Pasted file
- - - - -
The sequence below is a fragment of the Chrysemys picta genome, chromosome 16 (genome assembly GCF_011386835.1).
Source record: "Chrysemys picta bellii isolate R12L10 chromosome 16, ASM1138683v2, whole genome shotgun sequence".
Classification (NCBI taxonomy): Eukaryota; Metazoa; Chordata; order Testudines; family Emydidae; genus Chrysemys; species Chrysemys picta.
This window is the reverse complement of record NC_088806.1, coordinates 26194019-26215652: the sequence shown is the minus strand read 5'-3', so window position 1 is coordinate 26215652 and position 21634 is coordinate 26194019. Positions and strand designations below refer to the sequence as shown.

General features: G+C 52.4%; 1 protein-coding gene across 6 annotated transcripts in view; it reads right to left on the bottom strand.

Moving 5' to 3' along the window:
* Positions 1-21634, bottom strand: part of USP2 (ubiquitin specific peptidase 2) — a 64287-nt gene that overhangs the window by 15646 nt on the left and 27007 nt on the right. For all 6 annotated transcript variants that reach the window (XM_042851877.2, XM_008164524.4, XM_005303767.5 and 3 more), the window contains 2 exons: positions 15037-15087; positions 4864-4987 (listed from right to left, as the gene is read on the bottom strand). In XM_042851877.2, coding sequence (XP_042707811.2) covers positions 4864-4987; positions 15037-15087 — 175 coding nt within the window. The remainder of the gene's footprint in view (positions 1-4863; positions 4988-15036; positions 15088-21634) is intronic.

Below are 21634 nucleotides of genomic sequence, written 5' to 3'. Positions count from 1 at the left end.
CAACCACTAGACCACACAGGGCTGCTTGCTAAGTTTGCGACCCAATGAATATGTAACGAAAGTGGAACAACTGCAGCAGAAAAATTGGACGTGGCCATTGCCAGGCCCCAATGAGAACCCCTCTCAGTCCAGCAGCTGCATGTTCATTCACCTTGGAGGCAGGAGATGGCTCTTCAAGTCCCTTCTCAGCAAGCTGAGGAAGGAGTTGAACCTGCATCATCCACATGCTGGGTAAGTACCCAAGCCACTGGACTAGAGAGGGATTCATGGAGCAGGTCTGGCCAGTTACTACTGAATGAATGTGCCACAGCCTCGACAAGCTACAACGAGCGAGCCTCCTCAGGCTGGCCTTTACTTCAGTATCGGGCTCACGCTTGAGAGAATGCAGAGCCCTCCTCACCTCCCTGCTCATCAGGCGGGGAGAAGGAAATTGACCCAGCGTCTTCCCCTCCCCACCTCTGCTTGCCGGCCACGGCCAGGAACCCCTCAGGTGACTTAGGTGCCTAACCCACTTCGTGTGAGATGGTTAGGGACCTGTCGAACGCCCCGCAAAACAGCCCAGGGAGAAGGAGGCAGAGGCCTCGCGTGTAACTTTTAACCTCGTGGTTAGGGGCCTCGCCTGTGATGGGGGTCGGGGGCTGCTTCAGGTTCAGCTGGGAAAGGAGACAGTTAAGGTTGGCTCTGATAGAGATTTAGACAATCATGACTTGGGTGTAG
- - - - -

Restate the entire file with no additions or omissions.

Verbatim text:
The sequence below is a fragment of the Chrysemys picta genome, chromosome 16 (genome assembly GCF_011386835.1).
Source record: "Chrysemys picta bellii isolate R12L10 chromosome 16, ASM1138683v2, whole genome shotgun sequence".
Classification (NCBI taxonomy): Eukaryota; Metazoa; Chordata; order Testudines; family Emydidae; genus Chrysemys; species Chrysemys picta.
This window is the reverse complement of record NC_088806.1, coordinates 26194019-26215652: the sequence shown is the minus strand read 5'-3', so window position 1 is coordinate 26215652 and position 21634 is coordinate 26194019. Positions and strand designations below refer to the sequence as shown.

General features: G+C 52.4%; 1 protein-coding gene across 6 annotated transcripts in view; it reads right to left on the bottom strand.

Moving 5' to 3' along the window:
* Positions 1-21634, bottom strand: part of USP2 (ubiquitin specific peptidase 2) — a 64287-nt gene that overhangs the window by 15646 nt on the left and 27007 nt on the right. For all 6 annotated transcript variants that reach the window (XM_042851877.2, XM_008164524.4, XM_005303767.5 and 3 more), the window contains 2 exons: positions 15037-15087; positions 4864-4987 (listed from right to left, as the gene is read on the bottom strand). In XM_042851877.2, coding sequence (XP_042707811.2) covers positions 4864-4987; positions 15037-15087 — 175 coding nt within the window. The remainder of the gene's footprint in view (positions 1-4863; positions 4988-15036; positions 15088-21634) is intronic.

Below are 21634 nucleotides of genomic sequence, written 5' to 3'. Positions count from 1 at the left end.
CAACCACTAGACCACACAGGGCTGCTTGCTAAGTTTGCGACCCAATGAATATGTAACGAAAGTGGAACAACTGCAGCAGAAAAATTGGACGTGGCCATTGCCAGGCCCCAATGAGAACCCCTCTCAGTCCAGCAGCTGCATGTTCATTCACCTTGGAGGCAGGAGATGGCTCTTCAAGTCCCTTCTCAGCAAGCTGAGGAAGGAGTTGAACCTGCATCATCCACATGCTGGGTAAGTACCCAAGCCACTGGACTAGAGAGGGATTCATGGAGCAGGTCTGGCCAGTTACTACTGAATGAATGTGCCACAGCCTCGACAAGCTACAACGAGCGAGCCTCCTCAGGCTGGCCTTTACTTCAGTATCGGGCTCACGCTTGAGAGAATGCAGAGCCCTCCTCACCTCCCTGCTCATCAGGCGGGGAGAAGGAAATTGACCCAGCGTCTTCCCCTCCCCACCTCTGCTTGCCGGCCACGGCCAGGAACCCCTCAGGTGACTTAGGTGCCTAACCCACTTCGTGTGAGATGGTTAGGGACCTGTCGAACGCCCCGCAAAACAGCCCAGGGAGAAGGAGGCAGAGGCCTCGCGTGTAACTTTTAACCTCGTGGTTAGGGGCCTCGCCTGTGATGGGGGTCGGGGGCTGCTTCAGGTTCAGCTGGGAAAGGAGACAGTTAAGGTTGGCTCTGATAGAGATTTAGACAATCATGACTTGGGTGTAG